Peripheral neuropathy occurs when you peripheral nervous system, which sends information from your brain and spinal cord to your arms and legs, is damaged. When this occurs in your feet, your lower extremities may not be getting the messages they need, like that they are cold or need to contract to move. People with peripheral neuropathy usually describe a tingling, burning or stabbing pain in their feet. Fortunately, in many cases the related symptoms are treatable to provide you some relief.
Causes of Peripheral Neuropathy
In America, the most common cause of peripheral neuropathy is diabetes. This is because the condition can lead to nerve damage when it is not properly managed. Other causes of peripheral neuropathy include family medical history, obesity, high blood pressure, kidney disorders, chronic inflammation, injury, medication, infections and aging.
Patients who have peripheral neuropathy are at risk of developing further complications, such as Charcot foot, if the lower extremities are not properly monitored or taken care of. Prevent further complications by scheduling an appointment with the board certified podiatrists at Certified Foot & Ankle Specialists to diagnose your condition, treat your symptoms and address the underlying cause of your nerve damage.
Peripheral Neuropathy Treatments – Conservative Options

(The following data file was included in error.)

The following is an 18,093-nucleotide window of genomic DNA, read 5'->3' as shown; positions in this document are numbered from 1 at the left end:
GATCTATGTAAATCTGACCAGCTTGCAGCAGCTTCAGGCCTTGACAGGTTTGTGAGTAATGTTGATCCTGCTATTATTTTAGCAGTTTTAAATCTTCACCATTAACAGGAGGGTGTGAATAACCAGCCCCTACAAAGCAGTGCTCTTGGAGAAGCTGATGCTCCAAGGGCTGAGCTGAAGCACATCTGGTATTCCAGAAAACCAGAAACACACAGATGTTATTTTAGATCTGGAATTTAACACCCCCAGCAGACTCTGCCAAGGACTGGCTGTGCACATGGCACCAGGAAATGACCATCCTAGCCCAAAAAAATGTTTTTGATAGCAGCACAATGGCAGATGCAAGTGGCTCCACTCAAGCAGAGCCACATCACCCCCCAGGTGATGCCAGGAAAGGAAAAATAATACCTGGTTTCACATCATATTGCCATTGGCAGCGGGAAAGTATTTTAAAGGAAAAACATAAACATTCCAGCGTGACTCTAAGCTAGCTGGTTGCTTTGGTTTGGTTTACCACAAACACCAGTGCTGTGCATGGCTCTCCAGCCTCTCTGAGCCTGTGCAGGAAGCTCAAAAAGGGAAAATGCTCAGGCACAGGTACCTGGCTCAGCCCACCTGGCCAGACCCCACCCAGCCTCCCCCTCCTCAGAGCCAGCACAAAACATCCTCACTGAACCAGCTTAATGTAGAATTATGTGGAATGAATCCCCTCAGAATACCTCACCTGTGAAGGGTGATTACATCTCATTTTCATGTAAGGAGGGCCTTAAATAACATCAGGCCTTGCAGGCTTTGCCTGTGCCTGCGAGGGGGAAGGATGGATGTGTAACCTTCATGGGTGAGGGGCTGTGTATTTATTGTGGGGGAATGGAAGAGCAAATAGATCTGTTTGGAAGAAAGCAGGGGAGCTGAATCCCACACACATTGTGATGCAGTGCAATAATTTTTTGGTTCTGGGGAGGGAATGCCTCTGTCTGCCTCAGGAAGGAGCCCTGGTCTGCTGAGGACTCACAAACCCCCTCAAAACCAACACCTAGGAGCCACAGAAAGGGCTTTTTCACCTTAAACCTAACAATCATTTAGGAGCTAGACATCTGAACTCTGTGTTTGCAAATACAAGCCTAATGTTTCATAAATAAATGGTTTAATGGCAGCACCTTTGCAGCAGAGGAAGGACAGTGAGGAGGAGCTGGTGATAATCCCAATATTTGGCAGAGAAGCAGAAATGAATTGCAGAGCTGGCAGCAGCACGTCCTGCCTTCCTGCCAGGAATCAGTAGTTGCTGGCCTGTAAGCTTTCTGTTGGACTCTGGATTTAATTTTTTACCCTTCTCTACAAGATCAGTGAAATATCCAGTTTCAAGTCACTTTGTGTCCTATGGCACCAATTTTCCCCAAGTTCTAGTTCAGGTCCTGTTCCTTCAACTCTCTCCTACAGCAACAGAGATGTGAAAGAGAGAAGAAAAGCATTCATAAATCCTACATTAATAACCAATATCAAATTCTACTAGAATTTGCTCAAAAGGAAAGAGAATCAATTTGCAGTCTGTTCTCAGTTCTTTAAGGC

Treatment for foot neuropathy is aimed at relieving pain and restoring sensation to improve the patient’s function and quality of life. There is no cure for peripheral neuropathy but proper treatment will slow progression and address your symptoms. If the cause of the foot neuropathy is known, then treating the underlying cause may provide relief. Unfortunately, 33% of the time podiatrist do not know what causes the neuropathy and must treat only the symptoms.
If your case is in the early stages, your podiatrist will first recommend conservative measures to decrease your pain. These incudes managing diabetes better, pain medications, physical therapy, casting, acupuncture and message. For severe cases, or cases that aren’t responding to a conservative approach, surgery many be the next option.
Peripheral Neuropathy Surgery
In many cases, there is found to be nerve entrapment related to the foot neuropathy, which is responsible for the pain or numbness. This is determined primarily by physical exam but can be confirmed, but not ruled out, with nerve conduction studies. In these cases, if the patient is a good surgical candidate, nerve surgery on the foot, or peripheral neuropathy surgery, may relieve pain and restore normal sensation.
In peripheral neuropathy surgery, the nerves in the foot and leg are decompressed or freed of surrounding pressure which in turn results in less pain and improved sensation. Nerve surgeries on the foot are outpatient procedures and recovery is relatively quick. Success rates of this type of foot neuropathy treatment, using nerve surgery on the foot and leg, have been reported at 90% for relief of pain and 70% for return of normal sensation.